The use of continuous positive airway pressure (CPAP) or positive end-expiratory pressure (PEEP) has been advocated by some to assist in the weaning process of patients receiving mechanical ventilation for respiratory failure. The efficacy of this technique and its effect on respiratory system mechanics are not well understood. The theoretical advantage of CPAP or PEEP during the weaning process can be obliterated if excessive dynamic hyperinflation is induced. A key determinant of the individual response to this proposed weaning technique is the recognition of the presence or absence of expiratory flow limitation. We studied the effect of progressively increased levels of applied PEEP on isovolume expiratory flow and end-expiratory lung volume in seven patients during controlled mechanical ventilation. In the absence of expiratory flow limitation, passive expiratory flow decreased and end-expiratory lung volume increased when any level of PEEP was applied. In contrast, flow-limited patients did not demonstrate a change in isovolume expiratory flow or end-expiratory lung volume until the applied PEEP reduced the driving pressure for expiratory flow below a critical value. All patients demonstrated dynamic hyperinflation during controlled ventilation as evident by the existence of intrinsic PEEP. The nominal value of applied PEEP that caused a reduction in isovolume expiratory flow was unrelated to the initial level of intrinsic PEEP. The clinical implications of these findings with respect to CPAP therapy during weaning from mechanical ventilation are discussed.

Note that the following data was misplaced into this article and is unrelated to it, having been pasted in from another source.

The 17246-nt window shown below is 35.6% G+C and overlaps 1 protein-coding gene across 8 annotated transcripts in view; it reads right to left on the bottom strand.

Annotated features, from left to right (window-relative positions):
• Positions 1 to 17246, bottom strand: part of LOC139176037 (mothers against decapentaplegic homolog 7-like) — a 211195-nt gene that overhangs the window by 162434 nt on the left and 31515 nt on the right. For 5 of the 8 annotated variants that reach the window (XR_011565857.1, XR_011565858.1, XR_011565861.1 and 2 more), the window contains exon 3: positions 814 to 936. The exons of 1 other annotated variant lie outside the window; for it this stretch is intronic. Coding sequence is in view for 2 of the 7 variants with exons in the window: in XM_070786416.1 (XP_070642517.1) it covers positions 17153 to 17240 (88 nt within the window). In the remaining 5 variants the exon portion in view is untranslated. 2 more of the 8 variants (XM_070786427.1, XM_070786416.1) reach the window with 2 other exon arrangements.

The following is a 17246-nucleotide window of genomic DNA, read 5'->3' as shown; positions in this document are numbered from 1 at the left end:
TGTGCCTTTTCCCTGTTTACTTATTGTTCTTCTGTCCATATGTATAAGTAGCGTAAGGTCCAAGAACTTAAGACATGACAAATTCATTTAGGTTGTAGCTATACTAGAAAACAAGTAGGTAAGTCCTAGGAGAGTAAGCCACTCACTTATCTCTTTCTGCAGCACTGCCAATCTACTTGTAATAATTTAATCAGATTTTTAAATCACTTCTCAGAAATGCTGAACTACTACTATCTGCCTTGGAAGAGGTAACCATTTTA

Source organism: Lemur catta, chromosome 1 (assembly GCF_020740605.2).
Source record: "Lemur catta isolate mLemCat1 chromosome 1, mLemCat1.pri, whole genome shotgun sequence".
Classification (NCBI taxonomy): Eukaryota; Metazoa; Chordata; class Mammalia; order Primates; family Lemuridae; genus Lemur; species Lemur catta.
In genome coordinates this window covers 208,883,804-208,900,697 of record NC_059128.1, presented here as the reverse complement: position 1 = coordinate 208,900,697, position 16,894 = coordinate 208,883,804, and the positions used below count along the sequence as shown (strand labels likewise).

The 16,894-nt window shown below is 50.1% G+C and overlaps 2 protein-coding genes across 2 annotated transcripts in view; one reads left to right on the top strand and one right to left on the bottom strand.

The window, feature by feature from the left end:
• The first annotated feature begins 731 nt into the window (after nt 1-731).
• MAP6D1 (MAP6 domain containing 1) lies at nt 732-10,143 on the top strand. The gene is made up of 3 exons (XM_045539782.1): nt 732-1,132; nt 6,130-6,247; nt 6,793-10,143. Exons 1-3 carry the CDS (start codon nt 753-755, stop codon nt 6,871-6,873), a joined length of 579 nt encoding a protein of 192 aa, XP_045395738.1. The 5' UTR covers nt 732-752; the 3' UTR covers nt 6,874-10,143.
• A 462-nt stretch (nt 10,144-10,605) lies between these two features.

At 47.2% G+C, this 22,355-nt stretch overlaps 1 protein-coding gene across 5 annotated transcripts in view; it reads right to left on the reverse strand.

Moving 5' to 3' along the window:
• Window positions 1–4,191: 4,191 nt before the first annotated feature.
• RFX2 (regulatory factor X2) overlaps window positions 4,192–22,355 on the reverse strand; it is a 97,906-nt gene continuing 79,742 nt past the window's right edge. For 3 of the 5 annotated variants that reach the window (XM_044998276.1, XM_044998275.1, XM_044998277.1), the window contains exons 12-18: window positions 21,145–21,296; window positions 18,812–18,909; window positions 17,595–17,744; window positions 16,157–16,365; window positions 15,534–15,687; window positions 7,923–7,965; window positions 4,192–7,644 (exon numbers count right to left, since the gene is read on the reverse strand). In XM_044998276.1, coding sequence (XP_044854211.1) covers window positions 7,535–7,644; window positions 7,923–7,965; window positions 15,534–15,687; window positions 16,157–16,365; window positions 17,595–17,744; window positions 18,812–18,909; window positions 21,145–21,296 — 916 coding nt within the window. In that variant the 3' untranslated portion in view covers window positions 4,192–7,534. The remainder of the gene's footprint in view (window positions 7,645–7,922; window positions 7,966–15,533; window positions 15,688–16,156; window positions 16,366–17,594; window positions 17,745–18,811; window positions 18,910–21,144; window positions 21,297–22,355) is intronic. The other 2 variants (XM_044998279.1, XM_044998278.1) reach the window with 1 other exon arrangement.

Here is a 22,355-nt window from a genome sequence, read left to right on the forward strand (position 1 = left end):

|Original language||English (US)|
|Number of pages||6|
|Journal||American Review of Respiratory Disease|
|State||Published - Jan 1 1989|
ASJC Scopus subject areas
- Pulmonary and Respiratory Medicine